enforced their supremacy over beast and beast-man.

A-aea glanced about nervously. All ideas to the contrary, customs
and taboos are much more narrow and vigorously enforced among savage
peoples.

The more primitive a race, the more intolerant their customs. Vice
and licentiousness may be the rule, but the appearance of vice is
shunned and condemned. So if A-aea had been discovered, hiding near
the cave of an unattached young man, denunciation as a shameless woman
would have been her lot, and doubtless a public whipping.

To be proper, A-aea should have played the modest, demure maiden,
perhaps skillfully arousing the young artist's interest without
seeming to do so. Then, if the youth was pleased, would have followed
public wooing by means of crude love-songs and music from reed pipes.
Then barter with her parents and then--marriage. Or no wooing at all,
if the lover was wealthy.

But little A-aea was herself a mark of progress. Covert glances
had failed to attract the attention of the young man who seemed
engrossed with his artistry, so she had taken to the unconventional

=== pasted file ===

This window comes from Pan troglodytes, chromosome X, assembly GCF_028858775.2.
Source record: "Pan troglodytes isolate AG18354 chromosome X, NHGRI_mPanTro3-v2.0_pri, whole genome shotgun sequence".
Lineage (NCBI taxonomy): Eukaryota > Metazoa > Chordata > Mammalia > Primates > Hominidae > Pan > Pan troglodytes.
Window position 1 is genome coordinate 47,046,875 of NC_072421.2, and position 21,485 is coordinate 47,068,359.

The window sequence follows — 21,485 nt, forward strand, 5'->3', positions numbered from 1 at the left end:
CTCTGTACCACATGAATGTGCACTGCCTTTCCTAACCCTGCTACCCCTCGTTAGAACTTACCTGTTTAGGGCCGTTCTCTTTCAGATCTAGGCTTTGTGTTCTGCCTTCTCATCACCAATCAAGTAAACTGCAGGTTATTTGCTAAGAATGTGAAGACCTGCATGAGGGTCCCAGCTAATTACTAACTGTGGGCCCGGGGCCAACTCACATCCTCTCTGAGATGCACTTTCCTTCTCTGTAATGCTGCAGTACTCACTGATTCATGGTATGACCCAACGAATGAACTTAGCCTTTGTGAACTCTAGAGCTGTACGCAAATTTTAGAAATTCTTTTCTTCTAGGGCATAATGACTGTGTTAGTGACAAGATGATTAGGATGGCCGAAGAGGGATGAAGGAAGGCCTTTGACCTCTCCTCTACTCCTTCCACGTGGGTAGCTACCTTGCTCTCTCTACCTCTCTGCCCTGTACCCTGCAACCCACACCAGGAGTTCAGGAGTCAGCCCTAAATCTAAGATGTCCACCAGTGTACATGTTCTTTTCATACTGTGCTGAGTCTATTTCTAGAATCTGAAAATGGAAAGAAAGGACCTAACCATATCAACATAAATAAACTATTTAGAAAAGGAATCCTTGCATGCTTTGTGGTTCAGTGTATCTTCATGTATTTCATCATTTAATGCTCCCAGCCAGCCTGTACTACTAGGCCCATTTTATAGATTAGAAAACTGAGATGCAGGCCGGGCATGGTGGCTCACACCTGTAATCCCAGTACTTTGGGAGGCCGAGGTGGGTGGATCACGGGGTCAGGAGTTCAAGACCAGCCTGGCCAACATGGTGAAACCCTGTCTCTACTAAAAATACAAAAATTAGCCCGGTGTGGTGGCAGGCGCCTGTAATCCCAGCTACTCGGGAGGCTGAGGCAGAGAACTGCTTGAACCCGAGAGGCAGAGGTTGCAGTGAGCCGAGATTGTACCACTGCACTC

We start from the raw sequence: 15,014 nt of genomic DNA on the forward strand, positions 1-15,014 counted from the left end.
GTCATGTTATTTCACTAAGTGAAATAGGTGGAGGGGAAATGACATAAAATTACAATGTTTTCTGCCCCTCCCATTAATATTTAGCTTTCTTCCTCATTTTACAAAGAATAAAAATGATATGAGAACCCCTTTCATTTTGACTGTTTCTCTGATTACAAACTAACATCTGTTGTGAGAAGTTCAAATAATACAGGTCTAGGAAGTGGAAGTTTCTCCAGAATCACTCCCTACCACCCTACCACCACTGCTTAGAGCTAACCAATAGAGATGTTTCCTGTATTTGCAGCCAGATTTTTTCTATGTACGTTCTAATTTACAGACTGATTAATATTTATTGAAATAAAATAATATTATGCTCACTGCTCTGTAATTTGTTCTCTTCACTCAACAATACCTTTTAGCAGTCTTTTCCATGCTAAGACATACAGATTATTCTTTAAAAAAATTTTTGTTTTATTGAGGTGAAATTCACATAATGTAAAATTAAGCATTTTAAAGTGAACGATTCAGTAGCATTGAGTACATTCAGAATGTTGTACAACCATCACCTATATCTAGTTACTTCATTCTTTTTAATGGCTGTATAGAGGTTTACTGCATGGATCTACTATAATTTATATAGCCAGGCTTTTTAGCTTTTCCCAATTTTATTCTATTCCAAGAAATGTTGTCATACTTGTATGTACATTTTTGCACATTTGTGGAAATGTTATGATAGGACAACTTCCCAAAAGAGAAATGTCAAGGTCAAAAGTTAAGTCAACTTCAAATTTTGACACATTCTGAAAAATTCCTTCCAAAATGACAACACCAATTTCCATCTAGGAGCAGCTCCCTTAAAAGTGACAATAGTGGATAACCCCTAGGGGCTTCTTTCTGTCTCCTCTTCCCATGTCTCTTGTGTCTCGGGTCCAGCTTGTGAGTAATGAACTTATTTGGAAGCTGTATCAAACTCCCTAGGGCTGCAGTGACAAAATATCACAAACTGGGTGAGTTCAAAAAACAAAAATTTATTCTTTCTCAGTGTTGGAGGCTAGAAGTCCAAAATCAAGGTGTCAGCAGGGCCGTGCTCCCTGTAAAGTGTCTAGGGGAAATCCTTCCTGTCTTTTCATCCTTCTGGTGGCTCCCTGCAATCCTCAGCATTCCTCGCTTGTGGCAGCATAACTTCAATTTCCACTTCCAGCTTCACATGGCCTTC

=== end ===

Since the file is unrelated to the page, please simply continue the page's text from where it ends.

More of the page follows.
way of spying upon him, in hopes of finding some way to win him.

Ga-nor turned from his completed work, stretched and glanced
toward the cave mouth. Like a frightened rabbit, little A-aea ducked
and darted away.

When Ga-nor emerged from the cave, he was puzzled by the sight of
a small, slender footprint in the soft loam outside the cave.

A-aea walked primly toward her own cave, which was, with most of
the others, at some distance from Ga-nor's cave. As she did so, she
noticed a group of warriors talking excitedly in front of the chief's
cave.

A mere girl might not intrude upon the councils of men, but such
was A-aea's curiosity, that she dared a scolding by slipping nearer.
She heard the words "footprint" and "gur-na" (man-ape).

The footprints of a gur-na had been found in the forest, not far
from the caves.

"Gur-na" was a word of hatred and horror to the people of the
caves, for creatures whom the tribesmen called "gur-na," or man-apes,
were the hairy monsters of another age, the brutish men of the